It was dark. She didn’t like that, had never liked it. Sensations came to her one by one, slowly because they were unfamiliar. She realized she was lying on cold metal, on her back. She never slept on her back. The muscles in her shoulders ached and her limbs felt stiff. There wasn’t a source of light to be seen, no thin glowing line at the bottom of her bedroom door at home, no street lights spilling into the windows.

Maybe, she thought, something’s wrong with me. Maybe Mom and Dad took me to the hospital and I’m on the operating table. She shivered with a cold delight, excited at the prospect of her being whisked away in the middle of the night by doctors. But why didn’t she remember it? And what could be wrong with her? She felt fine, as far as she could tell.

Maybe it was a dream. But she had never had a dream this vivid before. The feeling of being in a dream was very special, very distinct—your senses never coordinate exactly as they should, your body’s response is never so exact. Instinctively, she knew she was awake, but she didn’t know why she wasn’t panicked or scared.

Maybe, Ghouli had brought her here. She had been toying with the idea for months now that Ghouli wasn’t a monster, at least not in the sense most people viewed monsters. Ghouli was terrifying, yes, with razor sharp teeth and legs like a spider’s, but during their last encounter she’d gotten the impression that Ghouli didn’t want to hurt her.

Ghouli—it had a name now. A quick Google search and she’d found the website with all the scary pictures and posts she didn’t understand. The only thing she could comprehend on that website was the drawing of the monster. That drawing was how she knew she wasn’t crazy, and she liked that the thing she’d seen out of the corner of her eye for her whole life had a name. Ghouli. Ghouli. She mouthed it to herself, and was surprised to find that her mouth was dry and her tongue felt heavy. Overwhelming thirst overtook her, and she sat up, the bones in her back popping and cracking as she adjusted her position. How long had she been lying there? The question came and went in a fleeting instant, overtaken by one thought: I’m thirsty. I need water.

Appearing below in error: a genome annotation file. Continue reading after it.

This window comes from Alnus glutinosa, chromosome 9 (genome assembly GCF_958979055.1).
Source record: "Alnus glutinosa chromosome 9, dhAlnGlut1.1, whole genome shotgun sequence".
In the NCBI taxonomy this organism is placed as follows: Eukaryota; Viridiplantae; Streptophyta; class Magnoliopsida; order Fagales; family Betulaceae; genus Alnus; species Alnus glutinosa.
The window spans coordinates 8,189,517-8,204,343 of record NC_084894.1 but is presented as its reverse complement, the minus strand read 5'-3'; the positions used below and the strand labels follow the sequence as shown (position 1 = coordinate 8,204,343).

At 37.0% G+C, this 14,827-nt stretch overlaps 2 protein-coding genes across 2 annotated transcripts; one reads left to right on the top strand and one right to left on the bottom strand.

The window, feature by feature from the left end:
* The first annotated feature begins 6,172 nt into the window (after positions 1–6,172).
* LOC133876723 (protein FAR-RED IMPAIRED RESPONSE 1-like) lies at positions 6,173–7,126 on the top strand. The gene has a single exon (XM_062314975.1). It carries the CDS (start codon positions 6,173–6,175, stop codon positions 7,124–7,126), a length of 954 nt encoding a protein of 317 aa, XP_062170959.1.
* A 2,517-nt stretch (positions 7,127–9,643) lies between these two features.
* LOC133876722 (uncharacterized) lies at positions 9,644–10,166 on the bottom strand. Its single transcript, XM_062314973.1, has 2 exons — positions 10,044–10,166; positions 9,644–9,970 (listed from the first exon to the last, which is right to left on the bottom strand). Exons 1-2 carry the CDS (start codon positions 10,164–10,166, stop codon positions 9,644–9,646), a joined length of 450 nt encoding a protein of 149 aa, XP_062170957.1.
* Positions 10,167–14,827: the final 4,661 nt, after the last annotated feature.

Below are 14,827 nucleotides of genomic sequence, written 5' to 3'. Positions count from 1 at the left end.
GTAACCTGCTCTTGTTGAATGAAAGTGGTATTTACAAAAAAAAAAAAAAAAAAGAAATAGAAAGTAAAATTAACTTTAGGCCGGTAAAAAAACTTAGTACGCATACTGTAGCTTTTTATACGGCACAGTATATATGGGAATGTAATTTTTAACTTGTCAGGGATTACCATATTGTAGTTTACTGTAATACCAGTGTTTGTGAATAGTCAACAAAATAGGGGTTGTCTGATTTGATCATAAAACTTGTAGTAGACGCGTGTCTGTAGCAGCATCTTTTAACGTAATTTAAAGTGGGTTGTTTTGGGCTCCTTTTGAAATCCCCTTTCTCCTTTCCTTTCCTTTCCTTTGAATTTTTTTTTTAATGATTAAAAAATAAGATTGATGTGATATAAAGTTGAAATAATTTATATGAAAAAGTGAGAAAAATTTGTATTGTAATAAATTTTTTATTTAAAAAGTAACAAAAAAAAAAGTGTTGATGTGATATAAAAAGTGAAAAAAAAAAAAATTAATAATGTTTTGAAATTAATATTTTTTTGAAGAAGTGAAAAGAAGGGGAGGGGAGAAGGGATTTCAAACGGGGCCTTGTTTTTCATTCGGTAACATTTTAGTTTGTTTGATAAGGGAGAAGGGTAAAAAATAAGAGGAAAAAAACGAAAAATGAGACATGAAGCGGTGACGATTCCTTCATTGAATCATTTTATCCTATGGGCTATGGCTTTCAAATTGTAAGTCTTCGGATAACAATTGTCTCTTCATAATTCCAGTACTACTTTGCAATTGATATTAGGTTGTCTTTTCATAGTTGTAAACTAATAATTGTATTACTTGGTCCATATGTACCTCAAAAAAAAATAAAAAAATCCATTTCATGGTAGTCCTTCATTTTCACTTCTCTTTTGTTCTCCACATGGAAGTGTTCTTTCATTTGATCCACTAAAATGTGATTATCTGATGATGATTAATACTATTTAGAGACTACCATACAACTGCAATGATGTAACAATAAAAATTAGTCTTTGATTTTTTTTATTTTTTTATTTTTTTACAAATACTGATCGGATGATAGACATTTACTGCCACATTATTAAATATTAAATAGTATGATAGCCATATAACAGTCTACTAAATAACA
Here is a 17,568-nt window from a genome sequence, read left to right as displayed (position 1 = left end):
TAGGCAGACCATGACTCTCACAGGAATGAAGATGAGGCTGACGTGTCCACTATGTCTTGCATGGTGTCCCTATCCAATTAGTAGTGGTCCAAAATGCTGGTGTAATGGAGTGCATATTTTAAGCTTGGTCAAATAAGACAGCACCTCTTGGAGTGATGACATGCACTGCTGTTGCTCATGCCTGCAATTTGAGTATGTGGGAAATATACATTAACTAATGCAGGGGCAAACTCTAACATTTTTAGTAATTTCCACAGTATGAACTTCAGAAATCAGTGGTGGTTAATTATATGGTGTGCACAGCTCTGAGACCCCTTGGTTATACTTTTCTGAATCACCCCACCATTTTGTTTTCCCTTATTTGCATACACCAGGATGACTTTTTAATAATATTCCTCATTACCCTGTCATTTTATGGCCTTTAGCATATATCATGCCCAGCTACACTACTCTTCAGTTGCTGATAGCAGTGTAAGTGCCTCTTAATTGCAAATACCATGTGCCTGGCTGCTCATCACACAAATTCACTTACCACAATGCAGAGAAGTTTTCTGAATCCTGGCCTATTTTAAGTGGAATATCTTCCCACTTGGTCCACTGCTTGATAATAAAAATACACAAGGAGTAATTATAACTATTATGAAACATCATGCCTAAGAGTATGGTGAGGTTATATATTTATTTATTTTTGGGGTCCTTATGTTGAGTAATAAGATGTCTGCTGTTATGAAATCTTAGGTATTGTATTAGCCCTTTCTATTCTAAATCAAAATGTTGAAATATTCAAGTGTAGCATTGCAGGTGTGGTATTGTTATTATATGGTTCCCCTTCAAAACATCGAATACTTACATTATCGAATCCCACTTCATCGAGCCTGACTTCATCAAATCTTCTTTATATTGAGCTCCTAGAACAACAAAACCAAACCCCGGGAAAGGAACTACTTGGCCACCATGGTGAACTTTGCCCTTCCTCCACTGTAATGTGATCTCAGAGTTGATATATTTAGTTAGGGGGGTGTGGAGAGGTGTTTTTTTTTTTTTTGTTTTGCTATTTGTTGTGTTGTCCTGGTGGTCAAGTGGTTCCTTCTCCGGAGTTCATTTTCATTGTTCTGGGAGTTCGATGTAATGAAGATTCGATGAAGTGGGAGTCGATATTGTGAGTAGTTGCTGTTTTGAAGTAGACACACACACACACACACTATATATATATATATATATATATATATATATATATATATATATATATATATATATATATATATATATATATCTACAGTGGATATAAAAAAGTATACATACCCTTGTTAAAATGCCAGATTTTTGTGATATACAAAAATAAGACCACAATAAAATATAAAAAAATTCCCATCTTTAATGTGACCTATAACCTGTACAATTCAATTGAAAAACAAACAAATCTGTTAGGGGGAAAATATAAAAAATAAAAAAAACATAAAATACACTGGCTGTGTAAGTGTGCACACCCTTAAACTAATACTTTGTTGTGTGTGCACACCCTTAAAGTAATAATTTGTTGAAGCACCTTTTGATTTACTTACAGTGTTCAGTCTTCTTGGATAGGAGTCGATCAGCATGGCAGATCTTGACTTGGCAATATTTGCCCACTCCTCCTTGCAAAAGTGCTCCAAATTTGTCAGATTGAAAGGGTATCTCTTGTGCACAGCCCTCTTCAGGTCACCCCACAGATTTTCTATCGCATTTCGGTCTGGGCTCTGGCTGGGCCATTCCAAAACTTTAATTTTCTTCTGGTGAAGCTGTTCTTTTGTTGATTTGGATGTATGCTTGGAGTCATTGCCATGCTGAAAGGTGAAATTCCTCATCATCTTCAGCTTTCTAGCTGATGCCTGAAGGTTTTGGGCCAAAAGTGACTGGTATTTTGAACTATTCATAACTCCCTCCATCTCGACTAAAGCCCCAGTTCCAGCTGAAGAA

For the first time, she felt afraid. Clearing her throat, she called out in a shaky voice.

“Hello? Hello? Is anyone there?”

No answer.

“Hello? Can someone hear me? I’m thirsty! Please, can I get some water?”

No answer.

Tiny bolts of fear rippled through her stomach and she slid off the cold metal surface, which, running her hands over it, she noticed had the shape of a very large tray. She still couldn’t see anything; it was pitch black. Maybe I’m underground, she thought. Maybe I’m in a cave. Maybe this is Ghouli’s lair and it wants to… to see me. Eat me? No, it didn’t do that last time. Or the time before that. All it did was watch her. The first few years she’d seen Ghouli, she’d been so afraid she could barely get through the day without screaming hysterically. But after a while that faded and she’d come to regard Ghouli as a kind of silent companion. None of the other girls or boys wanted to play with her or talk to her, and her parents were busy. But Ghouli was there often, in the corners, watching. She liked that it didn’t speak and she told it everything.

That’s not to say she completely trusted Ghouli. She was still aware of its sharp teeth and monstrous face. But they didn’t scare her anymore.